X-rays proved the Darmstadt Madonna was the real deal. It remained one of the prized possessions for the principality of Hesse. Staying on the castle walls for almost 150 years straight.

And then came World War II. The Red Army was sweeping across the continent, gunning for Hitler and anyone that looked or sounded like Hitler. Soviet soldiers had a reputation for being handsy with artwork in Germany. Sending prime cuts from public and private collections back to Moscow. It was Russia’s little way of sticking it to Germany for starting a war that took millions of their citizens’ lives and remains a sticky topic between Russia and Western Europe to this day.

The Prince of Hesse didn’t want all his cool stuff getting turned into communist swag, so he mailed everything (Madonna included) over to Dresden for safekeeping. The Allies firebombed Dresden to teach Germany a lesson (never mind that the town had little military value other than a railroad), killing thousands of civilians and nearly destroying the Darmstadt Madonna. Not wanting to take any chances, the prince shipped the painting to Veste Coburg on the Polish border. However, as the war ended, Polish peasants proved as handsy as the Soviets. The Madonna was (again) in danger. The entire priceless collection was in danger. They needed a hero. And they got some.


The Monuments Men rescued the entire Hessian collection from Veste Coburg, trucking it across the Germany back to Darmstadt. With the journey almost over, one of the numerous trucks caught fire. So, of course, it had to be the truck carrying the Madonna. The Prince of Hesse and one of the Monuments Men put out the fire and rescued the painting, for the millionth and final time. The Madonna was displayed in the Hesse’s castle for half a century after that.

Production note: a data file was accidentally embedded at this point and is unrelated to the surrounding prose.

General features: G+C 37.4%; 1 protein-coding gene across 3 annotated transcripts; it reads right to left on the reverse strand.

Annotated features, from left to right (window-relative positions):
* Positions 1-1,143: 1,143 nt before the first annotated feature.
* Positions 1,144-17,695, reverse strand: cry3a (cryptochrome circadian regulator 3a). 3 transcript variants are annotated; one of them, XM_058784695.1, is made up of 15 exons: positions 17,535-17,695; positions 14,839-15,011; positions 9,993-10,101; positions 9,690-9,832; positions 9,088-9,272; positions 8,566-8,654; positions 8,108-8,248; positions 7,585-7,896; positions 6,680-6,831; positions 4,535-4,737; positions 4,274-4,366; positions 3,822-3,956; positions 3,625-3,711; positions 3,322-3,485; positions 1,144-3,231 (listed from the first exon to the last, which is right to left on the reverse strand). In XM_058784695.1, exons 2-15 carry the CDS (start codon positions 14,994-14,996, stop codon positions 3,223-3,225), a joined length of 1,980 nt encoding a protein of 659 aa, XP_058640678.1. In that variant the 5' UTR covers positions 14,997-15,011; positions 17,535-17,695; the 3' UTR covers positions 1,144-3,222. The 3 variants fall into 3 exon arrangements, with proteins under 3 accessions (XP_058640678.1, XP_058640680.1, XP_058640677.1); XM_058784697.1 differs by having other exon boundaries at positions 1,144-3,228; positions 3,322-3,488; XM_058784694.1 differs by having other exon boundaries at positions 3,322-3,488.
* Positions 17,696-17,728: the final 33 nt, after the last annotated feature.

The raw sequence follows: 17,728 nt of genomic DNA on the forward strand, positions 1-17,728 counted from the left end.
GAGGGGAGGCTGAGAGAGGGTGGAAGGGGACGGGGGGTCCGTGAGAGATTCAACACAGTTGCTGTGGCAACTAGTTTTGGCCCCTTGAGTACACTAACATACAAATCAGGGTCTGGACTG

A relative of the owner died in 1997 leaving double digit millions due in inheritance taxes. The family didn’t have that much scratch on hand, so they reluctantly put the Madonna for sale. The price tag was too hefty for any potential buyers, so the Hesse family cut a deal with the state. The painting would hang in museums on long-term loan and a significant portion of the debt would be forgiven.


The house of Hesse got a killer deal. But years passed and an over-inflated art market tingled their spidey sense. The Darmstadt Madonna went on sale again in 2011 and was bought by industrial hardware king Reinhold Würth for around $70 million. 

Some members of the Hesse family on the negotiating team ran to the media about the sale price. Complaining that they could have gotten north of $110 million if stupid federal law didn’t forbid a sale that would send the Madonna outside Germany. Who cares that a cultural heirloom could go into storage somewhere as a result? That’s leaving upwards of $40 million on the table!

Though purportedly a cheapskate, Würth seems to be a stand-up guy. Having made good on promises to keep the painting available to the public on the regular. The Darmstadt Madonna is currently on view at the Bode in Berlin. After that, it’s off to Zurich and then to the Johanniterkirche in Schwabisches by Christmas. It’s plenty safe from world wars and religious conflict… for now. So, plan a trip to see it soon just in case.


By Clayton

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Clayton Schuster

Sr. Contributor